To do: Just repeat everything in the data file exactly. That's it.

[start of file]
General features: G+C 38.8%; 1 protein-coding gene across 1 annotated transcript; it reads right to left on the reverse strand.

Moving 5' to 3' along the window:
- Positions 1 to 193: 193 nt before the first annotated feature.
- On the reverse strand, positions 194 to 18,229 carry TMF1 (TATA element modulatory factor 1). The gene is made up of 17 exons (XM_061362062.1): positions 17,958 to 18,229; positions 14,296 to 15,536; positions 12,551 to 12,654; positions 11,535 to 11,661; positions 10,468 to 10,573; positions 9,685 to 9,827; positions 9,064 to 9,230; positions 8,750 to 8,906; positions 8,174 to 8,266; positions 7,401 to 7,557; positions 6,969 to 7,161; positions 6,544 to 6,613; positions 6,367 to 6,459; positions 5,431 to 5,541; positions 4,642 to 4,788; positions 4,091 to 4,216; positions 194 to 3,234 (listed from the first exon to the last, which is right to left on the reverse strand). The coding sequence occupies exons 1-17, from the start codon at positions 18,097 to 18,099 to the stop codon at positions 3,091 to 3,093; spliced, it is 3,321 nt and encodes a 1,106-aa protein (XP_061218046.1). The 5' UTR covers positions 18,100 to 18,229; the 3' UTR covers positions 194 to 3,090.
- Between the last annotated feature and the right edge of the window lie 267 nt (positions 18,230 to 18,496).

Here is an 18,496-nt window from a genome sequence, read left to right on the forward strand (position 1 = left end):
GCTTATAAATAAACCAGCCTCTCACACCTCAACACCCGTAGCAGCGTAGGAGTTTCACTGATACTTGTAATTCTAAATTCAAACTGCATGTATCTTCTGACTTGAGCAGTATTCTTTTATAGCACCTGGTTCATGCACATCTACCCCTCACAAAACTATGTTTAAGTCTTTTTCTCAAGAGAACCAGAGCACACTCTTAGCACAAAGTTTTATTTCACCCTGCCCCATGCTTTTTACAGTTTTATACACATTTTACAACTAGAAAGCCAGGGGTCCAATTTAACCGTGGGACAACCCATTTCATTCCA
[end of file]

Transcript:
General features: G+C 38.8%; 1 protein-coding gene across 1 annotated transcript; it reads right to left on the reverse strand.

Moving 5' to 3' along the window:
- Positions 1 to 193: 193 nt before the first annotated feature.
- On the reverse strand, positions 194 to 18,229 carry TMF1 (TATA element modulatory factor 1). The gene is made up of 17 exons (XM_061362062.1): positions 17,958 to 18,229; positions 14,296 to 15,536; positions 12,551 to 12,654; positions 11,535 to 11,661; positions 10,468 to 10,573; positions 9,685 to 9,827; positions 9,064 to 9,230; positions 8,750 to 8,906; positions 8,174 to 8,266; positions 7,401 to 7,557; positions 6,969 to 7,161; positions 6,544 to 6,613; positions 6,367 to 6,459; positions 5,431 to 5,541; positions 4,642 to 4,788; positions 4,091 to 4,216; positions 194 to 3,234 (listed from the first exon to the last, which is right to left on the reverse strand). The coding sequence occupies exons 1-17, from the start codon at positions 18,097 to 18,099 to the stop codon at positions 3,091 to 3,093; spliced, it is 3,321 nt and encodes a 1,106-aa protein (XP_061218046.1). The 5' UTR covers positions 18,100 to 18,229; the 3' UTR covers positions 194 to 3,090.
- Between the last annotated feature and the right edge of the window lie 267 nt (positions 18,230 to 18,496).

Here is an 18,496-nt window from a genome sequence, read left to right on the forward strand (position 1 = left end):
GCTTATAAATAAACCAGCCTCTCACACCTCAACACCCGTAGCAGCGTAGGAGTTTCACTGATACTTGTAATTCTAAATTCAAACTGCATGTATCTTCTGACTTGAGCAGTATTCTTTTATAGCACCTGGTTCATGCACATCTACCCCTCACAAAACTATGTTTAAGTCTTTTTCTCAAGAGAACCAGAGCACACTCTTAGCACAAAGTTTTATTTCACCCTGCCCCATGCTTTTTACAGTTTTATACACATTTTACAACTAGAAAGCCAGGGGTCCAATTTAACCGTGGGACAACCCATTTCATTCCA